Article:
COVID-19: Food Dyes Can Generate Effects That Could Neutralise Airborne Viruses, Researcher Says

Researchers from Purdue University are looking at how food colourings could play a vital role in the fight against coronavirus. The move follows a growing amount of evidence from the scientific community suggesting that the coronavirus could be an airborne virus.

Young Kim, Associate Professor at Purdue University, says that the university’s team identified food colouring dyes that can generate effects similar to those found in more expensive chemicals that are used for airborne disinfection.

Sputnik: How can food colouring help in the fight against coronavirus?

Young Kim: So, as you know, there’s strong evidence that the coronavirus is airborne. That means coronavirus can float and be transmitted in the air. As you know, this word “airborne” is scary. Unfortunately, we don’t have any good solution for this at this moment. So, what we are thinking about is a way of airborne disinfection, this is based on photodynamic therapy, sometimes it is called PDT. It is well known for cancer treatment and there are lots of good medical PDT chemicals that are also known as photosensitisers but instead of using expensive medical photosensitisers, we identified a few FDA-approved food colouring dyes that can generate very similar effects. So that’s the motivation of this study.

Sputnik: I’ve got to ask how important and what important role could this research play alongside other bits of research relating to approaches towards the coronavirus?

Young Kim: Right, so we do have several different techniques or approaches for surface disinfection, but we don’t have any good method to clean or disinfect air when we have any indoor settings and activities and etc. So, Purdue [University] is returning to in-person classes in the fall, actually in a few days, but we don’t have any good measure or protection method when we have indoor activities. So that’s the background for this technology.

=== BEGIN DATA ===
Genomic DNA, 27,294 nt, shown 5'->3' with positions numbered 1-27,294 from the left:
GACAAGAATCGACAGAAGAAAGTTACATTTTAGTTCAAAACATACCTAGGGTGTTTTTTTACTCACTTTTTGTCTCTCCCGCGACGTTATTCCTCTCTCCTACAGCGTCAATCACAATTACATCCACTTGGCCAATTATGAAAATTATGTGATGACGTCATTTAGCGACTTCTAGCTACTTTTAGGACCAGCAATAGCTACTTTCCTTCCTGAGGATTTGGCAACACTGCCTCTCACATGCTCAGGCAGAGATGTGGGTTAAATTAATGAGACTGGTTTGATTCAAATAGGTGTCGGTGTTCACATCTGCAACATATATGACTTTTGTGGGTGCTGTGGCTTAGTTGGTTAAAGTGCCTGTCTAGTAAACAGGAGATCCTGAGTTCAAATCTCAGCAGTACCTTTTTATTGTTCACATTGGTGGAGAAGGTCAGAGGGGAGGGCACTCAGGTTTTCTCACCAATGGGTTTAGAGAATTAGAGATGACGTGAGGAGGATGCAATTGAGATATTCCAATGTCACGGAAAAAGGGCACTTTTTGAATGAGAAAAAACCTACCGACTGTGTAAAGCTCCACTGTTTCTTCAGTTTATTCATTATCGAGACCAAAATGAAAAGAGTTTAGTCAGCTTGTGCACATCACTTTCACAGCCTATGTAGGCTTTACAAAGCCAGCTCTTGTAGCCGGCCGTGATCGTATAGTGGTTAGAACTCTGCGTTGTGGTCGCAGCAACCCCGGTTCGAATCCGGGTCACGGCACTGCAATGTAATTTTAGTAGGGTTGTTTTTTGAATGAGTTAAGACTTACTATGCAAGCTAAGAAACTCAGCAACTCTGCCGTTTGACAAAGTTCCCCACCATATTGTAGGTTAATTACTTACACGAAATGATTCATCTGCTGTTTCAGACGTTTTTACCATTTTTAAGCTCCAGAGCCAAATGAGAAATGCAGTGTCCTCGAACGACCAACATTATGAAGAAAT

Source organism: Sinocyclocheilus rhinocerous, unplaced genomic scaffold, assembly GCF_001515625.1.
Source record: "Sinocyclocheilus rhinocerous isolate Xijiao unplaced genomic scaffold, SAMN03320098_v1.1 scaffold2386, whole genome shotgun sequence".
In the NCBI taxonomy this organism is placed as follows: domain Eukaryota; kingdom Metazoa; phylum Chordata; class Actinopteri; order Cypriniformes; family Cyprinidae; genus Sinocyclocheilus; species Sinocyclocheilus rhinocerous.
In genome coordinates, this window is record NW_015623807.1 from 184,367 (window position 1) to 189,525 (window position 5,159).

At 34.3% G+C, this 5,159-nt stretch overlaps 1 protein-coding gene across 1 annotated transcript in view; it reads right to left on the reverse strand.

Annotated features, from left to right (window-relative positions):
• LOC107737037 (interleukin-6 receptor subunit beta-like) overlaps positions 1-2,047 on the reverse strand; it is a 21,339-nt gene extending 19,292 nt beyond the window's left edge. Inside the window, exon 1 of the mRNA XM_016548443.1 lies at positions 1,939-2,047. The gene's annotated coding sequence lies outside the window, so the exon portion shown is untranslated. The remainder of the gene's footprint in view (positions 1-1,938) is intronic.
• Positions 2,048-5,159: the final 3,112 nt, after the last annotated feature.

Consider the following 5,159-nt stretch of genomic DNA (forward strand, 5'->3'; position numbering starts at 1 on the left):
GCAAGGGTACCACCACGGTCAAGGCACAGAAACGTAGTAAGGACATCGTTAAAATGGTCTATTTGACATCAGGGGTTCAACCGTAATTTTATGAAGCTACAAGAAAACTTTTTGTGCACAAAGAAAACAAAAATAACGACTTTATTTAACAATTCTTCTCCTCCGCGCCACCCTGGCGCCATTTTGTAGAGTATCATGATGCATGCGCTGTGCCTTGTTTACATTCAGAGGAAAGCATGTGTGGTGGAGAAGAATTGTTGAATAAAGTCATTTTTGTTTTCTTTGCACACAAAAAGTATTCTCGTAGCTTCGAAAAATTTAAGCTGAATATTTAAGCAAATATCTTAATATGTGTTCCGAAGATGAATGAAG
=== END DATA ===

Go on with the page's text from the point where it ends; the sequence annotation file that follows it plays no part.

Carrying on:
Sputnik: How does it compare to similar work that has been undertaken by other academics and researchers?

Young Kim: I think in terms of research, we know actually there were several kinds of laboratories that are working on deep UV disinfection – actually, it’s very powerful – but the problem is UV is a carcinogen. So, we really don’t want to use it for humans when we are around. So, this is why sometimes we have to clean out everybody and then apply this method. This one is very similar in some sense, it can regenerate some of our molecules or chemicals, it’s actually called reactive oxygen species. It’s very similar to oxygen bleach in laundry detergent but we can use this hopefully when we are around in an indoor setting.

So, we figured out which FDA-approved dyes generate the single-led oxygen free radicals that can neutralise or inactivate airborne viruses, so we figured this out. Now the next thing we need to confirm is any potential safety. So, we have some idea for this, for example, the controlling size of aerosols that actually prevent many other things, sometimes inhalation and etc. So, the very next thing we need to do is to confirm the safety for any project’s potential harm. Although we’re using FDA-approved edible food colouring dyes, we have to make sure that there’s no kind of side effect or unexpected hazard associated with this.

The views and opinions expressed in the article do not necessarily reflect those of Sputnik.

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